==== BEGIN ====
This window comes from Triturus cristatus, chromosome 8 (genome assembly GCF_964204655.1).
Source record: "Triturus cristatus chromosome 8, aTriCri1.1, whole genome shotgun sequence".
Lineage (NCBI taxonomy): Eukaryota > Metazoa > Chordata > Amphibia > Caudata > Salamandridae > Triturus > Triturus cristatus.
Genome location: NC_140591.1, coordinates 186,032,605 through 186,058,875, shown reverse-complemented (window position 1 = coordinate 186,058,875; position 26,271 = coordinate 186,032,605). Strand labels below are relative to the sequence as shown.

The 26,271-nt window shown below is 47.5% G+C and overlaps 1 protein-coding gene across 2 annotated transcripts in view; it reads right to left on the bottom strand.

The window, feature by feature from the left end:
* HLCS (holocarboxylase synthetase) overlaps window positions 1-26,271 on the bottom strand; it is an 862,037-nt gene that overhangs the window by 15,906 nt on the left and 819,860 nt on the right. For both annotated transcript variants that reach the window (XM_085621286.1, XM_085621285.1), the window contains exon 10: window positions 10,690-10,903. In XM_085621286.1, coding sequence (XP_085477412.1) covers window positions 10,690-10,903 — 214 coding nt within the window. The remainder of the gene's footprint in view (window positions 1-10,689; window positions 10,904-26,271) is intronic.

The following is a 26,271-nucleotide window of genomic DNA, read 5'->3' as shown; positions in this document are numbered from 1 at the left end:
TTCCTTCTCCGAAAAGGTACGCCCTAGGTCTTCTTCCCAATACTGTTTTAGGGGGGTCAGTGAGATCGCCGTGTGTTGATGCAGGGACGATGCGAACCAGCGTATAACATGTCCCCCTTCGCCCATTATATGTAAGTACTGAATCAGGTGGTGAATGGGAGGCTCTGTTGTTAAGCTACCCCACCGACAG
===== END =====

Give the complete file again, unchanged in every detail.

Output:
This window comes from Triturus cristatus, chromosome 8 (genome assembly GCF_964204655.1).
Source record: "Triturus cristatus chromosome 8, aTriCri1.1, whole genome shotgun sequence".
Lineage (NCBI taxonomy): Eukaryota > Metazoa > Chordata > Amphibia > Caudata > Salamandridae > Triturus > Triturus cristatus.
Genome location: NC_140591.1, coordinates 186,032,605 through 186,058,875, shown reverse-complemented (window position 1 = coordinate 186,058,875; position 26,271 = coordinate 186,032,605). Strand labels below are relative to the sequence as shown.

The 26,271-nt window shown below is 47.5% G+C and overlaps 1 protein-coding gene across 2 annotated transcripts in view; it reads right to left on the bottom strand.

The window, feature by feature from the left end:
* HLCS (holocarboxylase synthetase) overlaps window positions 1-26,271 on the bottom strand; it is an 862,037-nt gene that overhangs the window by 15,906 nt on the left and 819,860 nt on the right. For both annotated transcript variants that reach the window (XM_085621286.1, XM_085621285.1), the window contains exon 10: window positions 10,690-10,903. In XM_085621286.1, coding sequence (XP_085477412.1) covers window positions 10,690-10,903 — 214 coding nt within the window. The remainder of the gene's footprint in view (window positions 1-10,689; window positions 10,904-26,271) is intronic.

The following is a 26,271-nucleotide window of genomic DNA, read 5'->3' as shown; positions in this document are numbered from 1 at the left end:
TTCCTTCTCCGAAAAGGTACGCCCTAGGTCTTCTTCCCAATACTGTTTTAGGGGGGTCAGTGAGATCGCCGTGTGTTGATGCAGGGACGATGCGAACCAGCGTATAACATGTCCCCCTTCGCCCATTATATGTAAGTACTGAATCAGGTGGTGAATGGGAGGCTCTGTTGTTAAGCTACCCCACCGACAG